The moon is a wonderful, fascinating and beautiful thing. On a night when the sky is clear, the stars and out and the moon is full and bright, it never fails to draw the eye.
Throughout mans existence this heavenly body has served as both myth-maker and a scientific explanation for so many things that happen here on earth:
- The word lunatic comes from the Latin luna, because it was believed that people were more likely to exhibit aberrant behavior during a full moon. Although studies have been done showing that emergency room visits and accidents are increased during the full moon period, there has yet to be conclusive evidence for causation.
- The moon seems to have an effect on animals as well as people. A Florida expert on animal behavior reports that hamsters spin in their wheels far more aggressively during the moon’s full phase. Deer and other herbivores in the wild tend to ovulate at the full moon, and in Australia’s Great Barrier Reef, the full moon is mating time for coral.
- The Strange Case of Dr. Jeckyll and Mr. Hyde, by Robert Louis Stevenson, was inspired by the strange — and yet very true — case of Charles Hyde, a London man who committed a series of crimes at the time of the full moon.
- There is a British legend that if Christmas fell on the day of a dark Moon, the following year’s harvest would be a bountiful one. Some parts of the British Isles believed that a waxing moon on Christmas meant a good crop the next fall, but a waning moon indicated a bad one would come.
- In some countries, a halo around the moon means bad weather is coming.
- The first time you see a crescent moon for the month, take all your spare coins out of your pocket, and put them in the other pocket. This will ensure good luck for the next month.
- Some people believe that the fifth day after a full moon is the perfect time to try to conceive a child.
- In some Chinese religions, offerings are made to the ancestors on the night of a full moon.
- In some Native American legends, the moon is held captive by a hostile tribe. A pair of antelope hope to rescue the moon and take it the village of a good tribe, but Coyote, the trickster, interferes. The antelope chase Coyote, who tosses the moon into a river each night, just out of reach of the antelope.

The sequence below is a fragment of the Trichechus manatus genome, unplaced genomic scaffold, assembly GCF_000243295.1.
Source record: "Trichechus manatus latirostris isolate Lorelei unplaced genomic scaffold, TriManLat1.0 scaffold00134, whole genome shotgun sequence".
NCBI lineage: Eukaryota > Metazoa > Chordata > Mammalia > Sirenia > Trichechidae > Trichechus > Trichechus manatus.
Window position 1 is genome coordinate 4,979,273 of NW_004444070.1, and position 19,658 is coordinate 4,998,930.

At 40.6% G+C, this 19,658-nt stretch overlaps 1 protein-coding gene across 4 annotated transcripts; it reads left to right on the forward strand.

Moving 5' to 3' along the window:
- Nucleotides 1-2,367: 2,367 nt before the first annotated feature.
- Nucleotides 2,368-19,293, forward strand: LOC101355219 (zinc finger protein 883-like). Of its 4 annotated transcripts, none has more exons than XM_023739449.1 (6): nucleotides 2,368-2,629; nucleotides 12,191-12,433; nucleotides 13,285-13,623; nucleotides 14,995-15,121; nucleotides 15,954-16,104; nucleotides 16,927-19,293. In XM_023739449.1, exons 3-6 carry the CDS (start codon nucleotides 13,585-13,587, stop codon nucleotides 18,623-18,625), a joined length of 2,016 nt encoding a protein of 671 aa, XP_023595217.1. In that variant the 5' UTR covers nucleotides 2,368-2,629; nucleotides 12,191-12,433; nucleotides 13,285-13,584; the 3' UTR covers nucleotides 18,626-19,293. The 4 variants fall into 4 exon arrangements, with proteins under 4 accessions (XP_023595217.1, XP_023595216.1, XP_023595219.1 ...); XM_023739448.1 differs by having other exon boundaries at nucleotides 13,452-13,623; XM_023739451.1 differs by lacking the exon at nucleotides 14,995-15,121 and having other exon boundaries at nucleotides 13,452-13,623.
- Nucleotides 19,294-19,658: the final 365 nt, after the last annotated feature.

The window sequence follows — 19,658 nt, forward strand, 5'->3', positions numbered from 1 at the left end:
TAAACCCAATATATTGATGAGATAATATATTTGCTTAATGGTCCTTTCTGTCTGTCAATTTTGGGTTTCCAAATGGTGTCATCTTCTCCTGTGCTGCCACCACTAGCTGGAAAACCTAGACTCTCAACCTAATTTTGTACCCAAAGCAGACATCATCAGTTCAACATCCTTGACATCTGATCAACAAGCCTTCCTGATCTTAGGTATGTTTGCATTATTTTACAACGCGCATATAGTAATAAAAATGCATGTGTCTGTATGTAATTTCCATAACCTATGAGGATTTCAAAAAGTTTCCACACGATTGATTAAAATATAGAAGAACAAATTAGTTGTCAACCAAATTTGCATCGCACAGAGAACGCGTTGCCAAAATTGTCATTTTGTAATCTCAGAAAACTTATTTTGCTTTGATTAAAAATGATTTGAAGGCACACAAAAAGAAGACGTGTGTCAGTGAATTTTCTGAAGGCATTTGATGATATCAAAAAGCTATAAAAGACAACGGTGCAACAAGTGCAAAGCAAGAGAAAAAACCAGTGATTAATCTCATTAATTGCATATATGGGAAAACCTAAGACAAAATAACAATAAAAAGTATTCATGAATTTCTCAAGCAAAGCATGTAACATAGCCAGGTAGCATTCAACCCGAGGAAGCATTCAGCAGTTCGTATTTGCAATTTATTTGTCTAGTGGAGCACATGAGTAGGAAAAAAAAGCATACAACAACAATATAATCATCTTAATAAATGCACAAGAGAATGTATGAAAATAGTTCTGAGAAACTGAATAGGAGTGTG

- The night of the full moon is believed to be a good time for divination and scrying.
And amazingly enough, now we can add one more to this already amazing tally.
The rain, you see, follows the moon through its phases and scientists have no idea how or why:
The Zuni Indians thought a red moon brought water. Seventeenth-century English farmers believed in a “dripping moon,” which supplied rain depending on whether its crescent was tilted up or down. Now scientists have found evidence for another adage: Rain follows the full and new phases of the moon.
Most studies on the weather and moon phases appeared in the 1960s and seemed to lend credence to lunar folklore. Researchers detected more peaks in rainfall in the days after the full and new moons, for example. Recently, three researchers decided to revive the issue when they stumbled across a link between moon phases and stream runoff while working on another project. They will soon publish in Geophysical Research Letters one of the most comprehensive studies yet, with more than a century of data from across the continental United States.
The researchers, a team comprised of geographers and climatologists from Arizona State University (ASU), Tempe, and the National Climatic Data Center (NCDC) in Asheville, North Carolina, first analyzed their original stream runoff finding in more depth, pulling data from almost 11,000 U.S. Geological Survey stations on inland streams that had runoff measurements from as far back as 1900. After calculating the moon’s phase for each measurement, they discovered a slight increase in stream flow around the quarter moon, halfway between the full and new moons.
The researchers still aren’t sure how the moon exerts this effect. Most guesses also come from the 1960s and ’70s. Back then, some scientists suggested that the moon’s orbit could distort the magnetosphere, a region of ionized particles surrounding Earth’s protective magnetic field. This might allow more particles from space into the atmosphere, where they could trigger rain when they collide with clouds. Others speculated that the moon’s orbit could increase the amount of meteoric dust reaching Earth, which could also trigger rain when it hit clouds, or that the moon could create a pressure bulge that would affect storm systems—a hypothesis floated by the study’s lead author, Randall Cerveny of ASU Tempe.
Still, says Cerveny, the true mechanism remains elusive. “We’ve kind of taken it back one link,” Cerveny says. “Hopefully, other people are going to work the chain back to the ultimate cause.“
The moon is magic, how’s that for a cause?
Not very scientific it’s true, but sometimes it’s just more fun:
- Even a man who is pure in heart
- and says his prayers by night
- may become a wolf when the wolfbane blooms
- and the autumn moon is bright.
Tis the season and all that, after all.
Why not revel in it?